From Agfa to Zero

posted by Alan Copeland in Club Meetings

Paul Mitchell was tonight's guest and he gave a fascinating presentation explaining how he uses different types of camera to achieve very different results.

He showed us a number of his cameras ranging from a fifties Agfa folding camera to a modern day Zero pinhole camera (exposure time four seconds to four days depending on lighting conditions) which included a Bronica, a Carrilux wooden bellows camera, a FujiPan and a Polaroid. Paul explained how each camera worked and it was fascinating to see the different effects achieved particularly from the Polaroid which he worked on a "Negative transfer" basis rather than the usual positive print.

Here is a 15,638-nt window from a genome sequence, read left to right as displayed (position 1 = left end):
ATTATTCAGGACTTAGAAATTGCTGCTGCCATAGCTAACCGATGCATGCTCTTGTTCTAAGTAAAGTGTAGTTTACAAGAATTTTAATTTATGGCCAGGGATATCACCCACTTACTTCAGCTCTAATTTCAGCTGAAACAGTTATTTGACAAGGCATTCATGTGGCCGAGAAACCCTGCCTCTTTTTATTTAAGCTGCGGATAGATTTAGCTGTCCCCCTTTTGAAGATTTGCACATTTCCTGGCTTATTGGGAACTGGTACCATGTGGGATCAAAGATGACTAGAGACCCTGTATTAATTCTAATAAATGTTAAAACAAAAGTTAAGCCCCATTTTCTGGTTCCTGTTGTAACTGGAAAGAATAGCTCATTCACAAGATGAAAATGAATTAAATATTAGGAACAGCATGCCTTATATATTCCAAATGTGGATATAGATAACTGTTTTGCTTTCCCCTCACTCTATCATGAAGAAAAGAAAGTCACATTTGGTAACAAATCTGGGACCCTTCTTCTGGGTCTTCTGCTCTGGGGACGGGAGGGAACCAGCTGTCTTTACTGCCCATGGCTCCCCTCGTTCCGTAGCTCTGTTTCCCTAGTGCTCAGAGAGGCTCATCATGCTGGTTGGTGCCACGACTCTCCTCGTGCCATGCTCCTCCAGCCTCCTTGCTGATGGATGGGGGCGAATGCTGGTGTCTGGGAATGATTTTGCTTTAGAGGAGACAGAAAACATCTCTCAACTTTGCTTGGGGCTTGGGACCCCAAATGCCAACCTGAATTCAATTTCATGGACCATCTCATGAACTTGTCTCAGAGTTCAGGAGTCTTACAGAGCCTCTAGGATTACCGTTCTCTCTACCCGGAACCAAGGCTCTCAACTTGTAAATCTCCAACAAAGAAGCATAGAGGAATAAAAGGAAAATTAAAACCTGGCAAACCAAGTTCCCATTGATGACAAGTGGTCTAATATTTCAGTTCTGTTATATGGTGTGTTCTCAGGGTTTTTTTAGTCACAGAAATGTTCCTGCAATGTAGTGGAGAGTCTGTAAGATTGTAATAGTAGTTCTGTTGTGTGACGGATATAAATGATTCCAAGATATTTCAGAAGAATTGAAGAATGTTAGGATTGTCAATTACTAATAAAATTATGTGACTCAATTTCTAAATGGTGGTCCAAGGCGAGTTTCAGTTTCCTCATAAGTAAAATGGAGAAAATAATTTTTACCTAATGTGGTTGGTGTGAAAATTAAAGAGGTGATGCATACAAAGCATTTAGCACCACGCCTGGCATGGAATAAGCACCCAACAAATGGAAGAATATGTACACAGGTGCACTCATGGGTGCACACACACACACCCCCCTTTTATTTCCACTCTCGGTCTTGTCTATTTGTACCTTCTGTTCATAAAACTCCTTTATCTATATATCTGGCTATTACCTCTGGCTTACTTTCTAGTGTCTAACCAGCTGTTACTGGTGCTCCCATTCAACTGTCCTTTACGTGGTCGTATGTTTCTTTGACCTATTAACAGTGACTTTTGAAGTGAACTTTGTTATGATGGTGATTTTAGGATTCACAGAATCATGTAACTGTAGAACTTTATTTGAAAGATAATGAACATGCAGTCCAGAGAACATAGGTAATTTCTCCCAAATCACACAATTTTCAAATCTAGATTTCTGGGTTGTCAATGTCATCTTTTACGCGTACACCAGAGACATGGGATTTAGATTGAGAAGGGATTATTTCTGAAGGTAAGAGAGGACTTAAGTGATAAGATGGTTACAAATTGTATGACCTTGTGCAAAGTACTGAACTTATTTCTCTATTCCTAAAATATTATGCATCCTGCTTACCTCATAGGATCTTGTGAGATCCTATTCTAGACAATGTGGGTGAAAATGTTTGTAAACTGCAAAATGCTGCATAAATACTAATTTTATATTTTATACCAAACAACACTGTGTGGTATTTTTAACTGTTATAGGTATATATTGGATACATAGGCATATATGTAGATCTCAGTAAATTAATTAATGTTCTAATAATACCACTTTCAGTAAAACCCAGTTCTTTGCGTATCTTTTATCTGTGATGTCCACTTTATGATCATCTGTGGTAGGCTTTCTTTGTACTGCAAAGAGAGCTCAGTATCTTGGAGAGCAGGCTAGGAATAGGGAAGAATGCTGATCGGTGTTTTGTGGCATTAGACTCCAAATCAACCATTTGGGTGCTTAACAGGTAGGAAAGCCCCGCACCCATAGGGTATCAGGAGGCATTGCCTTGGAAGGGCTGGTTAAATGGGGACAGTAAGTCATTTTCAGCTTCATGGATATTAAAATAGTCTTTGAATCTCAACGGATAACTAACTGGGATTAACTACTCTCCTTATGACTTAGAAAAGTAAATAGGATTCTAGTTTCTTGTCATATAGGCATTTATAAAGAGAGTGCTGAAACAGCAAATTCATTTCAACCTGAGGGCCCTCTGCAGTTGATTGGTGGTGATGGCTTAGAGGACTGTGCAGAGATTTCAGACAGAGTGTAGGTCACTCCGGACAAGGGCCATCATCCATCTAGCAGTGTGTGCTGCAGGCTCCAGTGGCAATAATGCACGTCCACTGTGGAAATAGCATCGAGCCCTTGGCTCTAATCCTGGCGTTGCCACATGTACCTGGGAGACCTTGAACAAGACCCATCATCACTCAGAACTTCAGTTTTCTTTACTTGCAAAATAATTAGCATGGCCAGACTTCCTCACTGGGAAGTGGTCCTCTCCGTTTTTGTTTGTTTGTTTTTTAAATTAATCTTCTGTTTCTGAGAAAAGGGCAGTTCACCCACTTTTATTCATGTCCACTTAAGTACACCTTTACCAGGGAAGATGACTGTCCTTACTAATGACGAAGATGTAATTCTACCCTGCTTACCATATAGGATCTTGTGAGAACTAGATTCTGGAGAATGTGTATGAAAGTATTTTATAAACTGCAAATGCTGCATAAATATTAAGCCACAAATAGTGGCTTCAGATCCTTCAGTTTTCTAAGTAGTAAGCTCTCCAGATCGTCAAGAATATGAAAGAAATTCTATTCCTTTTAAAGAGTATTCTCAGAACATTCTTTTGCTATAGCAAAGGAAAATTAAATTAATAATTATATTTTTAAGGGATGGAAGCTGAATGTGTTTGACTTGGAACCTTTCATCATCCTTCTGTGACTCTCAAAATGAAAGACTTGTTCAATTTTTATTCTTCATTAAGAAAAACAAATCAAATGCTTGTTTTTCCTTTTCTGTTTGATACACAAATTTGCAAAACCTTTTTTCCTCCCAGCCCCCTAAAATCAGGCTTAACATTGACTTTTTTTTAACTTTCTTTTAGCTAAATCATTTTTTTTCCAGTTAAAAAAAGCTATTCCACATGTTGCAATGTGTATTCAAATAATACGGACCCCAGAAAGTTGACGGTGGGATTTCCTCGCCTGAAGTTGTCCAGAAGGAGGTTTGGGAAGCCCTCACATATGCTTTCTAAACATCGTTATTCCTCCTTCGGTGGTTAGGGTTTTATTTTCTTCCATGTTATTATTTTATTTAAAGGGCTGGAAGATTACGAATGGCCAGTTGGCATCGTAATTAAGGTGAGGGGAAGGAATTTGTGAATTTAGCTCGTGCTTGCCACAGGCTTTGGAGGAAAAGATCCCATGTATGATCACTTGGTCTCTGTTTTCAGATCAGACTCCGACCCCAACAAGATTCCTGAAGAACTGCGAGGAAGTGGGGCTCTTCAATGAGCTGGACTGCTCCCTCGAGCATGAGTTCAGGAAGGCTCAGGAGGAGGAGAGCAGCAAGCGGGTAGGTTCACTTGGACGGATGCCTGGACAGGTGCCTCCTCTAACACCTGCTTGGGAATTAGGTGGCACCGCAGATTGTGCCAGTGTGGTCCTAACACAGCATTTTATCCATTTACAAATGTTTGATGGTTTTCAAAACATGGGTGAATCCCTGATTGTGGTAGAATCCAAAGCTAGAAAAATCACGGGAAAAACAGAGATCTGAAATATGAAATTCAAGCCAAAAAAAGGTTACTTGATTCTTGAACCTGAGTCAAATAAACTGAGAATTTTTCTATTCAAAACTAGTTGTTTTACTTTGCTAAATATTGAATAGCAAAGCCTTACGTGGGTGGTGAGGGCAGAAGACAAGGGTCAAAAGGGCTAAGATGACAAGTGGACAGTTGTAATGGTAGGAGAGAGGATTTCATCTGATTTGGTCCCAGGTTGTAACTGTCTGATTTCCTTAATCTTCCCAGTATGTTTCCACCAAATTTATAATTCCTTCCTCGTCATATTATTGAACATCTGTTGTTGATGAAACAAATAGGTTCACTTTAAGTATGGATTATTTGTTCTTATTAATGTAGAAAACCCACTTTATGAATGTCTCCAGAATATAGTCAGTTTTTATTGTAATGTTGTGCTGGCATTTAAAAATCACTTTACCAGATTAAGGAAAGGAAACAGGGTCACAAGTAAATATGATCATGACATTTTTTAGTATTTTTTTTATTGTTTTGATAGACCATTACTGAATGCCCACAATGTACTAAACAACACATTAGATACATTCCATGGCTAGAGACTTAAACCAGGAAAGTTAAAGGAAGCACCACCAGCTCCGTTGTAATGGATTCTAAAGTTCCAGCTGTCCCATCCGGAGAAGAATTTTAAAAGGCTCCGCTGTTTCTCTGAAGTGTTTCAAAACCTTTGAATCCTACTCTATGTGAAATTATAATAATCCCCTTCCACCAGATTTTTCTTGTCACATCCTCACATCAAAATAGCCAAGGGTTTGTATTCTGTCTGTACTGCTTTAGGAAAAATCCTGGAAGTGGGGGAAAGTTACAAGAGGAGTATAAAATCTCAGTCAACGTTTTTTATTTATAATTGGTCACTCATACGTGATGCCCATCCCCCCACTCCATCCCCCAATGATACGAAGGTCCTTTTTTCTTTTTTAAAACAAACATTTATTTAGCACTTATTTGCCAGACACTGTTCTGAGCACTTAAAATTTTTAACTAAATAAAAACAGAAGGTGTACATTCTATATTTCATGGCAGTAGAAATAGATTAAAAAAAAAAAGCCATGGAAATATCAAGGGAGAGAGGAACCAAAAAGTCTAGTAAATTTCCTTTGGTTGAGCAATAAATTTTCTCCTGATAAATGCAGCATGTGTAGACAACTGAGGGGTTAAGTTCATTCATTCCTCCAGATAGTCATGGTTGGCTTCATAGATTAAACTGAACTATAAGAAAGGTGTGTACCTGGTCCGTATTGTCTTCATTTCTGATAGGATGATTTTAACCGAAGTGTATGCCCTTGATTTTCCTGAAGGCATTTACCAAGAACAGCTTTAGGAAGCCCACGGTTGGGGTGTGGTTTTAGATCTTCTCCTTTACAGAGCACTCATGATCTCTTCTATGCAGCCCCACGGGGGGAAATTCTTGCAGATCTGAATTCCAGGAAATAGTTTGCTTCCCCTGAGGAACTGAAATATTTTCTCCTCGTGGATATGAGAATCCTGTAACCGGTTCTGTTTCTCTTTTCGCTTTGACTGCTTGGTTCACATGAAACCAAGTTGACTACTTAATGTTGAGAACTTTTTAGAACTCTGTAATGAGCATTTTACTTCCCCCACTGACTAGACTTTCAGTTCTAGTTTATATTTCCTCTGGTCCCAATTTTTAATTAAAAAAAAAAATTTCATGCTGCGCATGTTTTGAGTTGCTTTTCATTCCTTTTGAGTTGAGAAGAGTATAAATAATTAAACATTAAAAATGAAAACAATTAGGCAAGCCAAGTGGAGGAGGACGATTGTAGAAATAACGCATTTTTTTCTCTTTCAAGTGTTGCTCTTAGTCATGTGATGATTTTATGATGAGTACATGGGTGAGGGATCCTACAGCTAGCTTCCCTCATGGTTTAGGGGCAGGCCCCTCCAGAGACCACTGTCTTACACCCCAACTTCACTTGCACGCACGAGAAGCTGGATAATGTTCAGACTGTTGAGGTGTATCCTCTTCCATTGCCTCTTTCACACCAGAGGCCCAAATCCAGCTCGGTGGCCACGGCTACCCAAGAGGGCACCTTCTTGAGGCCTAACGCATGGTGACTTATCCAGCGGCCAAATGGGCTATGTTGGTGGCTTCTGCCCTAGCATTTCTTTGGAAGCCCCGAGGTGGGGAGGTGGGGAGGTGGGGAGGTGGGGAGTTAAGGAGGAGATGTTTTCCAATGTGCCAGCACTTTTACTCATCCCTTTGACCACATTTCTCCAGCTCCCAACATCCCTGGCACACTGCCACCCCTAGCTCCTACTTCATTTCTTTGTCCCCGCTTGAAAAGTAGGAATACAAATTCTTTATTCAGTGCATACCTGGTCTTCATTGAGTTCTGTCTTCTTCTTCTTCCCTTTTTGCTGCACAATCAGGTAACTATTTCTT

Paul's photographs were incredible - full of detail and beautiful colours particularly his sunrise shots when he was out shooting before 4 00 in the morning.

All locations were in the British Isles, his favourite area being Southwold and the Suffolk coast. We saw great images of Southwold Pier and the infamous beach huts as well as Aldeburgh, Orford Ness and the original port at Felixstowe. Further afield, we were taken to many locations including Banborough Castle, the Yorkshire Moors and West Wittering on the South Coast.

Many thanks, Paul, for sharing your cameras and images with us.

 

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